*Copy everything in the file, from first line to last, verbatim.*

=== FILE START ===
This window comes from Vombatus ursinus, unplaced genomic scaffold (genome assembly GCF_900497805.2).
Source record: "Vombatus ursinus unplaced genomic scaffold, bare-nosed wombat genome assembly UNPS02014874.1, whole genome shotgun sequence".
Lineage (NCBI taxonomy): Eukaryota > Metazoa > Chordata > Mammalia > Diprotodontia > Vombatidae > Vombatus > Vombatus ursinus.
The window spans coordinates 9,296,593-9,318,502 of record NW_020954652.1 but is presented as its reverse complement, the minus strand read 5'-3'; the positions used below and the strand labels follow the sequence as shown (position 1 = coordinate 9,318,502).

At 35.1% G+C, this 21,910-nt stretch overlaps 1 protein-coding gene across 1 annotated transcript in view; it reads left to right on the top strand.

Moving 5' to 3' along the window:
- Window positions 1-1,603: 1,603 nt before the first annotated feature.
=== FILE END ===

This window comes from Vombatus ursinus, unplaced genomic scaffold (genome assembly GCF_900497805.2).
Source record: "Vombatus ursinus unplaced genomic scaffold, bare-nosed wombat genome assembly UNPS02014874.1, whole genome shotgun sequence".
Lineage (NCBI taxonomy): Eukaryota > Metazoa > Chordata > Mammalia > Diprotodontia > Vombatidae > Vombatus > Vombatus ursinus.
The window spans coordinates 9,296,593-9,318,502 of record NW_020954652.1 but is presented as its reverse complement, the minus strand read 5'-3'; the positions used below and the strand labels follow the sequence as shown (position 1 = coordinate 9,318,502).

At 35.1% G+C, this 21,910-nt stretch overlaps 1 protein-coding gene across 1 annotated transcript in view; it reads left to right on the top strand.

Moving 5' to 3' along the window:
- Window positions 1-1,603: 1,603 nt before the first annotated feature.